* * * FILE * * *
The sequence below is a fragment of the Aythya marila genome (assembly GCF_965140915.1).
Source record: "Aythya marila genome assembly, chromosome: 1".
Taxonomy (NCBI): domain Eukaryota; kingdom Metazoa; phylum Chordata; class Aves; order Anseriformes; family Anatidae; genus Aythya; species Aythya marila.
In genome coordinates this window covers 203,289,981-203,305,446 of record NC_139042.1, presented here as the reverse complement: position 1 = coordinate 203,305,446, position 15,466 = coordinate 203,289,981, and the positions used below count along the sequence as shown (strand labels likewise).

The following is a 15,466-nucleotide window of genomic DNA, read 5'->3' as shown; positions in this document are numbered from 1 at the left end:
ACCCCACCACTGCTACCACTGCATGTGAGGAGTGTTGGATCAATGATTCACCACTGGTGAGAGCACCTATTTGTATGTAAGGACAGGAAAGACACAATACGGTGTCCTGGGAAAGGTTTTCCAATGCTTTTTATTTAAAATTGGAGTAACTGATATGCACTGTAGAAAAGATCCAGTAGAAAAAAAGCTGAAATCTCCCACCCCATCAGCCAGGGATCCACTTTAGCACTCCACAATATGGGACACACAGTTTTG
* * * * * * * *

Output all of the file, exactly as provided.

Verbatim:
The sequence below is a fragment of the Aythya marila genome (assembly GCF_965140915.1).
Source record: "Aythya marila genome assembly, chromosome: 1".
Taxonomy (NCBI): domain Eukaryota; kingdom Metazoa; phylum Chordata; class Aves; order Anseriformes; family Anatidae; genus Aythya; species Aythya marila.
In genome coordinates this window covers 203,289,981-203,305,446 of record NC_139042.1, presented here as the reverse complement: position 1 = coordinate 203,305,446, position 15,466 = coordinate 203,289,981, and the positions used below count along the sequence as shown (strand labels likewise).

The following is a 15,466-nucleotide window of genomic DNA, read 5'->3' as shown; positions in this document are numbered from 1 at the left end:
ACCCCACCACTGCTACCACTGCATGTGAGGAGTGTTGGATCAATGATTCACCACTGGTGAGAGCACCTATTTGTATGTAAGGACAGGAAAGACACAATACGGTGTCCTGGGAAAGGTTTTCCAATGCTTTTTATTTAAAATTGGAGTAACTGATATGCACTGTAGAAAAGATCCAGTAGAAAAAAAGCTGAAATCTCCCACCCCATCAGCCAGGGATCCACTTTAGCACTCCACAATATGGGACACACAGTTTTG